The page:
Drought Management Strategies among Agro-Pastoral Communities in Non-E quilibrium Kalahari Ecosystems
Mogotsi, K.; Nyangito, M.M.; Nyariki, D.M.
Rural Kalahari communities whose livelihoods are heavily dependent on rain-fed agriculture are
exposed to increasing intensity and frequency of drought spells. Subsequently their resilience is gradually
being eroded and they are left increasingly vulnerable. This study unearths and highlights the myriad measures
employed by small scale agro-pastoralists to cope with and adapt to droughts. Such strategies include enrolling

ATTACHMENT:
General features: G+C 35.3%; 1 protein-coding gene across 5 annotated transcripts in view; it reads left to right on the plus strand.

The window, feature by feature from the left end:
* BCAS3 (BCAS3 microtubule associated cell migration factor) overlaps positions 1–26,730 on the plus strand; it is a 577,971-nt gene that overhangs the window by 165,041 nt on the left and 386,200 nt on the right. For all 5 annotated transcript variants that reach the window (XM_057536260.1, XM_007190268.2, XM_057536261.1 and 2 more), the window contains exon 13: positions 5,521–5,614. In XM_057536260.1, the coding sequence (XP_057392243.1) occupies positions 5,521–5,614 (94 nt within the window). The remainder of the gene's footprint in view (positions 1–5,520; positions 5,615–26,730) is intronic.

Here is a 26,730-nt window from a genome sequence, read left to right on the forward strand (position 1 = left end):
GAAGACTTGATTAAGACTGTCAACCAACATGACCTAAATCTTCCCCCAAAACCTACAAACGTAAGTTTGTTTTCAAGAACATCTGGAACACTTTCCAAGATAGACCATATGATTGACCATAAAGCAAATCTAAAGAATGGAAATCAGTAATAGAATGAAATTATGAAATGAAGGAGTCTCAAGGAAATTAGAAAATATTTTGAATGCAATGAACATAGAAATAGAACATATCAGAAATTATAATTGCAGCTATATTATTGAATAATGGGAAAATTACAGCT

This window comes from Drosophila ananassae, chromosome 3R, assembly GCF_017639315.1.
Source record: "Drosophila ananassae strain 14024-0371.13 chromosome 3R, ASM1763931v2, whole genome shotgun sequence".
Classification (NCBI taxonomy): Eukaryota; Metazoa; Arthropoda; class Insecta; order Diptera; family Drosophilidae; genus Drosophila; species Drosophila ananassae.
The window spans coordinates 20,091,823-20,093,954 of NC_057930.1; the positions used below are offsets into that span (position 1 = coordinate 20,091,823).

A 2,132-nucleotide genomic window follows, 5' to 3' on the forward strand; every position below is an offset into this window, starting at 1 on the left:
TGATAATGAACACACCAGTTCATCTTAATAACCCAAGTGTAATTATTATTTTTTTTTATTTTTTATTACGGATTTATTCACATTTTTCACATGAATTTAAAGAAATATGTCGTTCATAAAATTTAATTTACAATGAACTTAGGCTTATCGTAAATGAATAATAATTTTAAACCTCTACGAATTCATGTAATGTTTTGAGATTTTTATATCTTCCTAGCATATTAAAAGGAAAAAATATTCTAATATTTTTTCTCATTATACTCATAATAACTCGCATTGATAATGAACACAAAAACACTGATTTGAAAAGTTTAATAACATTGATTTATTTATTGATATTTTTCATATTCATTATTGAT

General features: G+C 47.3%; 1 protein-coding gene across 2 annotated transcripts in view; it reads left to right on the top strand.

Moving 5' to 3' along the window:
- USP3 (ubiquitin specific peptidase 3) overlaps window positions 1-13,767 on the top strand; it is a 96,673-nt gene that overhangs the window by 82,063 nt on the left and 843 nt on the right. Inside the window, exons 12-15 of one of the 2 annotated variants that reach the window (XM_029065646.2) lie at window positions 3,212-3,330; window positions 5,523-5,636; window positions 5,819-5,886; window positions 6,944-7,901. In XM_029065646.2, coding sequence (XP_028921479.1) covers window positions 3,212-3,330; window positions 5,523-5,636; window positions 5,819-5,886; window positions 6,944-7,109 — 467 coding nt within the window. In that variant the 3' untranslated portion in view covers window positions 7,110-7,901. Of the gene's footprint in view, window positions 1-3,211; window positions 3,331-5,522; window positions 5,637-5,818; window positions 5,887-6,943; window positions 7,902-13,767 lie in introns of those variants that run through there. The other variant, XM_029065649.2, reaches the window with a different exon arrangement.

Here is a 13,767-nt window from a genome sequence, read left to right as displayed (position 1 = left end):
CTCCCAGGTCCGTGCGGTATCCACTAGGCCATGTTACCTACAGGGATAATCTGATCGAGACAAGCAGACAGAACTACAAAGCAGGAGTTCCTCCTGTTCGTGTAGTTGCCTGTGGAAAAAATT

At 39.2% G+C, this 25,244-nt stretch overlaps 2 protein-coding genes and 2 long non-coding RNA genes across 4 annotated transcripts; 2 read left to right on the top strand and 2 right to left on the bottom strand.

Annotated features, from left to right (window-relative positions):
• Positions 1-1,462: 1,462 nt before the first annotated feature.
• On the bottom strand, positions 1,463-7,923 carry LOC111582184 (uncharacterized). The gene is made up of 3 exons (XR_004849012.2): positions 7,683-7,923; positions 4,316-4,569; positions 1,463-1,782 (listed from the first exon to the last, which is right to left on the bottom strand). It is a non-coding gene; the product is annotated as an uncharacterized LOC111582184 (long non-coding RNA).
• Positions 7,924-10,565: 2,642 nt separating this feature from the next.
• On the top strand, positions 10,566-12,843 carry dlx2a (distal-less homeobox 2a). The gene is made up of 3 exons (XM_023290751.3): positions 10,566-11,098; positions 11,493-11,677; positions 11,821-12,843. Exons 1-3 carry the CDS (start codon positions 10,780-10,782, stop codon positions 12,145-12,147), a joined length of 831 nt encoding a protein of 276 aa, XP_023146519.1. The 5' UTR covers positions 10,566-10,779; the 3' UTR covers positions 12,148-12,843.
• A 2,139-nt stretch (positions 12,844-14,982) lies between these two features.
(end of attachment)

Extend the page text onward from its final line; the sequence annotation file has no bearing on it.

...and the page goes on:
in the government's Labor Intensive Public Works Programer, harvesting larvae of Imbrasia belina
(West wood) moth for consumption and/or sale, supplementary feeding of livestock, providing water for
livestock and selling part of the livestock herd while some households moved livestock to better grazing areas
within the communal area and sought alternative sources of income outside agriculture. This fluidity and
flexibility is necessary to manage the often harsh and unpredictable environment communities operate under.
But more importantly, some of these currently used measures could be enhanced to buffer Kalahari
agro-pastoralists from anticipated future dry spells in the Southern African region.
Adaptation; Botswana; Coping; Drought; Kalahari; Semi-arid; Strategies
Type of publication|
Environmental Research Joumal 5 (4)'. 156-162,2011; 994-5396
Nairobi - University of Nairobi
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